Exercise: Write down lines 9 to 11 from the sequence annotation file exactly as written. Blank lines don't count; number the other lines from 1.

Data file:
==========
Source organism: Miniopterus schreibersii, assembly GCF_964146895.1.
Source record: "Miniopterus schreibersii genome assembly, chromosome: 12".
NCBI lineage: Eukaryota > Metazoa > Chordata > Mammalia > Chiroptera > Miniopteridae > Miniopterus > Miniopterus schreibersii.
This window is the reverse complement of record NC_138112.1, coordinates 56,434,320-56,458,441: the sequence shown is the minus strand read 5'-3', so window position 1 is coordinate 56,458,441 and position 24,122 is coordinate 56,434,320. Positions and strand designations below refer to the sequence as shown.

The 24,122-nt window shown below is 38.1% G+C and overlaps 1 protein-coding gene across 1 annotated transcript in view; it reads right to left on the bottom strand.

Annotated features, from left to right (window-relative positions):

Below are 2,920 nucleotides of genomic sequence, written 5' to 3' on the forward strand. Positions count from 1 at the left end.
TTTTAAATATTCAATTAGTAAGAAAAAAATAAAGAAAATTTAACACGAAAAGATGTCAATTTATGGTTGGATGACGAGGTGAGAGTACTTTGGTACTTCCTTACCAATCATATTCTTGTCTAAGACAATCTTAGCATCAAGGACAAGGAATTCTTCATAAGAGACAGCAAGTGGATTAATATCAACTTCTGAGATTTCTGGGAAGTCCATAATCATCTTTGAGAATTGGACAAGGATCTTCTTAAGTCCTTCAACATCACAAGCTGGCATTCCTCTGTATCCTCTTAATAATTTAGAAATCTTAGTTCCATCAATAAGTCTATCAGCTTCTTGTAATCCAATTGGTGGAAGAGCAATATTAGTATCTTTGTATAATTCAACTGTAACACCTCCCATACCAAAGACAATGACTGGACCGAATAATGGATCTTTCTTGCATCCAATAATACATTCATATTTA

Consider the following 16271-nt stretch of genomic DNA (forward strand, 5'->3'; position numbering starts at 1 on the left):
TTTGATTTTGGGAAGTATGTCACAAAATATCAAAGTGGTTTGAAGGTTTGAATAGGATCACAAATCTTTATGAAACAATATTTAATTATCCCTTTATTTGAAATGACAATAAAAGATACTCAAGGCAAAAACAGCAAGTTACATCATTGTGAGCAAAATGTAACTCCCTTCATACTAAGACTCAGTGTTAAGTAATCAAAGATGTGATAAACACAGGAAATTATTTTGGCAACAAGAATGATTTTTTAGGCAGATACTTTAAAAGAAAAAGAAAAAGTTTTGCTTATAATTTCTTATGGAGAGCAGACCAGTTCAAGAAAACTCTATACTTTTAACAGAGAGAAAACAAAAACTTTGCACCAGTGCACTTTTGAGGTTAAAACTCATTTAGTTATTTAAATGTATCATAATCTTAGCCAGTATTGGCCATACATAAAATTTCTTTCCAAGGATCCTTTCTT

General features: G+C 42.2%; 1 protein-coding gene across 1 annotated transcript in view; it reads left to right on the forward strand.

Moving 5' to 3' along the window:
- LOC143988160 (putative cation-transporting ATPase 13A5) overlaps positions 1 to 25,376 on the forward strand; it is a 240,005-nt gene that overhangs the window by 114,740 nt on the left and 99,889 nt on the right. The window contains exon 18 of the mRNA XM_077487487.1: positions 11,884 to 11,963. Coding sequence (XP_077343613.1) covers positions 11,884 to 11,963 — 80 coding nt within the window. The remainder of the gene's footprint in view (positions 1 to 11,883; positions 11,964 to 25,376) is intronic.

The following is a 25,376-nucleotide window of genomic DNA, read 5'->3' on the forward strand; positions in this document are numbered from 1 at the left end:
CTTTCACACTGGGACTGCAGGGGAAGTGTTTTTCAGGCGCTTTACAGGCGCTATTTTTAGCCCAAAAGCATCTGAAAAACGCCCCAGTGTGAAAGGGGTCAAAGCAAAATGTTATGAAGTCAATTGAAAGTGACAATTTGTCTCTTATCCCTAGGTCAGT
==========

Consider the following 16271-nt stretch of genomic DNA (forward strand, 5'->3'; position numbering starts at 1 on the left):
TTTGATTTTGGGAAGTATGTCACAAAATATCAAAGTGGTTTGAAGGTTTGAATAGGATCACAAATCTTTATGAAACAATATTTAATTATCCCTTTATTTGAAATGACAATAAAAGATACTCAAGGCAAAAACAGCAAGTTACATCATTGTGAGCAAAATGTAACTCCCTTCATACTAAGACTCAGTGTTAAGTAATCAAAGATGTGATAAACACAGGAAATTATTTTGGCAACAAGAATGATTTTTTAGGCAGATACTTTAAAAGAAAAAGAAAAAGTTTTGCTTATAATTTCTTATGGAGAGCAGACCAGTTCAAGAAAACTCTATACTTTTAACAGAGAGAAAACAAAAACTTTGCACCAGTGCACTTTTGAGGTTAAAACTCATTTAGTTATTTAAATGTATCATAATCTTAGCCAGTATTGGCCATACATAAAATTTCTTTCCAAGGATCCTTTCTT

General features: G+C 42.2%; 1 protein-coding gene across 1 annotated transcript in view; it reads left to right on the forward strand.